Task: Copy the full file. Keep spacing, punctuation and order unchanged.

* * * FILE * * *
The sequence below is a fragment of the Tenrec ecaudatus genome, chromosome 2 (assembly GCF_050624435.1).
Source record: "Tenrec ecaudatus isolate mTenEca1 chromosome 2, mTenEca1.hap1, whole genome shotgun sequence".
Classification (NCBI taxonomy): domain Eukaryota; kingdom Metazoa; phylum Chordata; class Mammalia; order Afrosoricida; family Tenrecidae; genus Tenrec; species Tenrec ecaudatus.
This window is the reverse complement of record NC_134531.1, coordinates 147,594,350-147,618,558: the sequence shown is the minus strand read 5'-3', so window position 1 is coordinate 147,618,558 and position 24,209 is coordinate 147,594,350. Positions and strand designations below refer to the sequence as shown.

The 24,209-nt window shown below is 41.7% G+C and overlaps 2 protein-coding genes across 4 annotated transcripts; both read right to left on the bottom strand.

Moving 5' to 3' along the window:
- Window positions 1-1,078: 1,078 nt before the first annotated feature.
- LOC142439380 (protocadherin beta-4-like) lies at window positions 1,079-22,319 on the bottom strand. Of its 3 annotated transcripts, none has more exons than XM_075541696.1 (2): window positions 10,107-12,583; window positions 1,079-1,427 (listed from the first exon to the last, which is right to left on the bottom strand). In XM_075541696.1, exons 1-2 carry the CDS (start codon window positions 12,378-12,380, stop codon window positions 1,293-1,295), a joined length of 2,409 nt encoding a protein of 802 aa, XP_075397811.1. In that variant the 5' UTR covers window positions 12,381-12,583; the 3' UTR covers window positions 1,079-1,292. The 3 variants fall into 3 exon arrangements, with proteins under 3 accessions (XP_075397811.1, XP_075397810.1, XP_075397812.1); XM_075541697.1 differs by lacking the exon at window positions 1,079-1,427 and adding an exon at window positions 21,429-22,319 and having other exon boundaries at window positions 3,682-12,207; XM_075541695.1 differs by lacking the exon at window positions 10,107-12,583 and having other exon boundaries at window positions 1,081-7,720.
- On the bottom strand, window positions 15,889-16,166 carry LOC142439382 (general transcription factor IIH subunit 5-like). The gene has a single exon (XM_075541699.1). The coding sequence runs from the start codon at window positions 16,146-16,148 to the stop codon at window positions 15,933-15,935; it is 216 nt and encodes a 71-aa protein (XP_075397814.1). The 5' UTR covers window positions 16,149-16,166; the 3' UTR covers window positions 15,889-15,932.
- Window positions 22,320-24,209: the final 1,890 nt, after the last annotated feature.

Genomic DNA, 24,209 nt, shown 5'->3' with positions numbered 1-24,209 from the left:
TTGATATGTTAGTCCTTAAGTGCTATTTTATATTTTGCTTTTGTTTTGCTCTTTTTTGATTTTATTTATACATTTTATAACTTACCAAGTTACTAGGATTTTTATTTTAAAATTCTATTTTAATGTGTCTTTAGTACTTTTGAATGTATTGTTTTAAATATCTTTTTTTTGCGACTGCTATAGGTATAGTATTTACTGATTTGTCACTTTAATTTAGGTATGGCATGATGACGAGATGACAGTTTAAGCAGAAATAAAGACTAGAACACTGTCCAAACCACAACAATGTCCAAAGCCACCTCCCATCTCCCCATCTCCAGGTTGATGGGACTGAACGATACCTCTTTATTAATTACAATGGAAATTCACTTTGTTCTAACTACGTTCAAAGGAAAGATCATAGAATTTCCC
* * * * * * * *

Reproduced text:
The sequence below is a fragment of the Tenrec ecaudatus genome, chromosome 2 (assembly GCF_050624435.1).
Source record: "Tenrec ecaudatus isolate mTenEca1 chromosome 2, mTenEca1.hap1, whole genome shotgun sequence".
Classification (NCBI taxonomy): domain Eukaryota; kingdom Metazoa; phylum Chordata; class Mammalia; order Afrosoricida; family Tenrecidae; genus Tenrec; species Tenrec ecaudatus.
This window is the reverse complement of record NC_134531.1, coordinates 147,594,350-147,618,558: the sequence shown is the minus strand read 5'-3', so window position 1 is coordinate 147,618,558 and position 24,209 is coordinate 147,594,350. Positions and strand designations below refer to the sequence as shown.

The 24,209-nt window shown below is 41.7% G+C and overlaps 2 protein-coding genes across 4 annotated transcripts; both read right to left on the bottom strand.

Moving 5' to 3' along the window:
- Window positions 1-1,078: 1,078 nt before the first annotated feature.
- LOC142439380 (protocadherin beta-4-like) lies at window positions 1,079-22,319 on the bottom strand. Of its 3 annotated transcripts, none has more exons than XM_075541696.1 (2): window positions 10,107-12,583; window positions 1,079-1,427 (listed from the first exon to the last, which is right to left on the bottom strand). In XM_075541696.1, exons 1-2 carry the CDS (start codon window positions 12,378-12,380, stop codon window positions 1,293-1,295), a joined length of 2,409 nt encoding a protein of 802 aa, XP_075397811.1. In that variant the 5' UTR covers window positions 12,381-12,583; the 3' UTR covers window positions 1,079-1,292. The 3 variants fall into 3 exon arrangements, with proteins under 3 accessions (XP_075397811.1, XP_075397810.1, XP_075397812.1); XM_075541697.1 differs by lacking the exon at window positions 1,079-1,427 and adding an exon at window positions 21,429-22,319 and having other exon boundaries at window positions 3,682-12,207; XM_075541695.1 differs by lacking the exon at window positions 10,107-12,583 and having other exon boundaries at window positions 1,081-7,720.
- On the bottom strand, window positions 15,889-16,166 carry LOC142439382 (general transcription factor IIH subunit 5-like). The gene has a single exon (XM_075541699.1). The coding sequence runs from the start codon at window positions 16,146-16,148 to the stop codon at window positions 15,933-15,935; it is 216 nt and encodes a 71-aa protein (XP_075397814.1). The 5' UTR covers window positions 16,149-16,166; the 3' UTR covers window positions 15,889-15,932.
- Window positions 22,320-24,209: the final 1,890 nt, after the last annotated feature.

Genomic DNA, 24,209 nt, shown 5'->3' with positions numbered 1-24,209 from the left:
TTGATATGTTAGTCCTTAAGTGCTATTTTATATTTTGCTTTTGTTTTGCTCTTTTTTGATTTTATTTATACATTTTATAACTTACCAAGTTACTAGGATTTTTATTTTAAAATTCTATTTTAATGTGTCTTTAGTACTTTTGAATGTATTGTTTTAAATATCTTTTTTTTGCGACTGCTATAGGTATAGTATTTACTGATTTGTCACTTTAATTTAGGTATGGCATGATGACGAGATGACAGTTTAAGCAGAAATAAAGACTAGAACACTGTCCAAACCACAACAATGTCCAAAGCCACCTCCCATCTCCCCATCTCCAGGTTGATGGGACTGAACGATACCTCTTTATTAATTACAATGGAAATTCACTTTGTTCTAACTACGTTCAAAGGAAAGATCATAGAATTTCCC